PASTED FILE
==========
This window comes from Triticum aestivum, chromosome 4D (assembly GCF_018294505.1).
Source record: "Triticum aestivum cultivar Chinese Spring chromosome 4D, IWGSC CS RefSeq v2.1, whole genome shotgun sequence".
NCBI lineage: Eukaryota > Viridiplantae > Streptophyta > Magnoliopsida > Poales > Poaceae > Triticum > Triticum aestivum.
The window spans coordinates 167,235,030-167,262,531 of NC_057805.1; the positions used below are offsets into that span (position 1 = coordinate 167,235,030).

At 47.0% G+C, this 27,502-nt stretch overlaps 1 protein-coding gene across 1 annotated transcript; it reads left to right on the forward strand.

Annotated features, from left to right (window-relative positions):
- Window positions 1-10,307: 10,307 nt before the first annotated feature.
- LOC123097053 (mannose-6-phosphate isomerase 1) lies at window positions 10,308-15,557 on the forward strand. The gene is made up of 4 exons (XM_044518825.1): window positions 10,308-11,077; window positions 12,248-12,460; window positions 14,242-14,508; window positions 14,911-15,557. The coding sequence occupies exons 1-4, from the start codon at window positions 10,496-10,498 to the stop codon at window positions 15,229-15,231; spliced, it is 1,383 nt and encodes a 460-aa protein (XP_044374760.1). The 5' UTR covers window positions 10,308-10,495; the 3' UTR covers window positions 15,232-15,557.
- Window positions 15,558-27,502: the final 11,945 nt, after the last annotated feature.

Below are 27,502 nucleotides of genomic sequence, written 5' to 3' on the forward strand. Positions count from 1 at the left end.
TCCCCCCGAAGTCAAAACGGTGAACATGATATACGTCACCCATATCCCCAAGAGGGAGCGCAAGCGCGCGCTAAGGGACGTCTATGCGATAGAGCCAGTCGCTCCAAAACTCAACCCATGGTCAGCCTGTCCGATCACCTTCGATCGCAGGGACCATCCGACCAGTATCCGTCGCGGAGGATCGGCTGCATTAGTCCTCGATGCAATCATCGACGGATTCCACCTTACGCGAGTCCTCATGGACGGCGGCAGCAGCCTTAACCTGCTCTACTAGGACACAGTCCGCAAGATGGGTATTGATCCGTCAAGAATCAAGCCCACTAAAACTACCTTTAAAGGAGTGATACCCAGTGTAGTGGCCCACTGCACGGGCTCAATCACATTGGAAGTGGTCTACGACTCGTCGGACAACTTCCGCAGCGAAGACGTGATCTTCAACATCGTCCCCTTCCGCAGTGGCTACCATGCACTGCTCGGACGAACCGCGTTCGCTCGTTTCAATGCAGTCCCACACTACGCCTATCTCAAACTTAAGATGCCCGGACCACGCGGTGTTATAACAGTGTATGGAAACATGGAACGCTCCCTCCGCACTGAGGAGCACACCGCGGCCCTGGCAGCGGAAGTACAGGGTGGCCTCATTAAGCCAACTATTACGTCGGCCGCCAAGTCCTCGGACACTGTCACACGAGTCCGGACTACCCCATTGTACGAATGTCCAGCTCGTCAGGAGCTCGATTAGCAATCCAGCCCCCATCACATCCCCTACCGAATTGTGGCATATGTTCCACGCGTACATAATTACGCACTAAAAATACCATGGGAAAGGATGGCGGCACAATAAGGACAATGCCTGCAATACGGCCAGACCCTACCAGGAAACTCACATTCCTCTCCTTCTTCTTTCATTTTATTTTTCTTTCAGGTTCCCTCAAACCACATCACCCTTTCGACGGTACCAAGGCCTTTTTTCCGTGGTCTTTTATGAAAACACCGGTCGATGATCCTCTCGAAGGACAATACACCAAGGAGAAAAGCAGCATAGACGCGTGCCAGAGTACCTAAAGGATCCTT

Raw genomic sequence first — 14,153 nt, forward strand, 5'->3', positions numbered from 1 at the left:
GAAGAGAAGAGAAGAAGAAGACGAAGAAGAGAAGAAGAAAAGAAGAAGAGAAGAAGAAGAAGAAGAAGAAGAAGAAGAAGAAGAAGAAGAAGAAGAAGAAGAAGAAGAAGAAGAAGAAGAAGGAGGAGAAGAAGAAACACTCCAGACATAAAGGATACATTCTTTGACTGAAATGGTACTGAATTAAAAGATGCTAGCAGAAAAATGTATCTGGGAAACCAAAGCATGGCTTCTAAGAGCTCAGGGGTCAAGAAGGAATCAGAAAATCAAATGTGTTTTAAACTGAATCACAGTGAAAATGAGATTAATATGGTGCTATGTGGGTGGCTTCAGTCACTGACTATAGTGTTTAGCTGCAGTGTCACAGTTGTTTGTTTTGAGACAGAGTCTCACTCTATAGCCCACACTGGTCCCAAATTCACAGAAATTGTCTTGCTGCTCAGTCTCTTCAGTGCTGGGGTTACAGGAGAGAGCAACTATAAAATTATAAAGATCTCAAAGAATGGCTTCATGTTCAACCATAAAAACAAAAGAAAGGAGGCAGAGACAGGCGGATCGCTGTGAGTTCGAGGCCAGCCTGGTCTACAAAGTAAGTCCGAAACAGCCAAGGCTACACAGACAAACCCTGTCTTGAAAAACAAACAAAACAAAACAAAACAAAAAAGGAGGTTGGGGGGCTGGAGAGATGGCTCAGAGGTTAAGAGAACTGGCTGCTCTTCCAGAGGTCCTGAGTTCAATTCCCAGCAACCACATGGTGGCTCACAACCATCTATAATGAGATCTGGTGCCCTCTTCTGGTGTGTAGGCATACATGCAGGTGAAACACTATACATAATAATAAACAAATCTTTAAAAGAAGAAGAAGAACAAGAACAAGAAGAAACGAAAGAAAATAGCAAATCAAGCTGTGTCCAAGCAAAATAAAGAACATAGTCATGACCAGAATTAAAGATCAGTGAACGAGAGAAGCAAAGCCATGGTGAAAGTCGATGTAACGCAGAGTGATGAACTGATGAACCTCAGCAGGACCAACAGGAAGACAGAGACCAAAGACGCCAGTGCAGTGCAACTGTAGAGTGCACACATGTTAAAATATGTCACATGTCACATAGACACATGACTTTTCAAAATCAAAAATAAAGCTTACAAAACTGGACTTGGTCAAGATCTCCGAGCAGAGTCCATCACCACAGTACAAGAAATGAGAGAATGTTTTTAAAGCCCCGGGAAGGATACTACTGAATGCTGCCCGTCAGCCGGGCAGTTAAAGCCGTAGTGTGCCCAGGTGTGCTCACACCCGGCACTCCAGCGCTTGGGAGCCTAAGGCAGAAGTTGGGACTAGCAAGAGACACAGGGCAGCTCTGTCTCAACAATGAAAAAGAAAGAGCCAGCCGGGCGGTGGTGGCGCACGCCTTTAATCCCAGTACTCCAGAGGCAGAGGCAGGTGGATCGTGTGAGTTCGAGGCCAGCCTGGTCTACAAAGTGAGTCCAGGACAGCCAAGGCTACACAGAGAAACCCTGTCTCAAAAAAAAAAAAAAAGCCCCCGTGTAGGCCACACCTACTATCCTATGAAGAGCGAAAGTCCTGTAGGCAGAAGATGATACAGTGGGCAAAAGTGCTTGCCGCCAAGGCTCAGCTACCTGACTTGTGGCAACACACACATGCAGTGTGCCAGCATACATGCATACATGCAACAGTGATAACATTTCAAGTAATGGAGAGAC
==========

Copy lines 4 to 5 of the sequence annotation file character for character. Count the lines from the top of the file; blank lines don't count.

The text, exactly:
The window spans coordinates 167,235,030-167,262,531 of NC_057805.1; the positions used below are offsets into that span (position 1 = coordinate 167,235,030).

At 47.0% G+C, this 27,502-nt stretch overlaps 1 protein-coding gene across 1 annotated transcript; it reads left to right on the forward strand.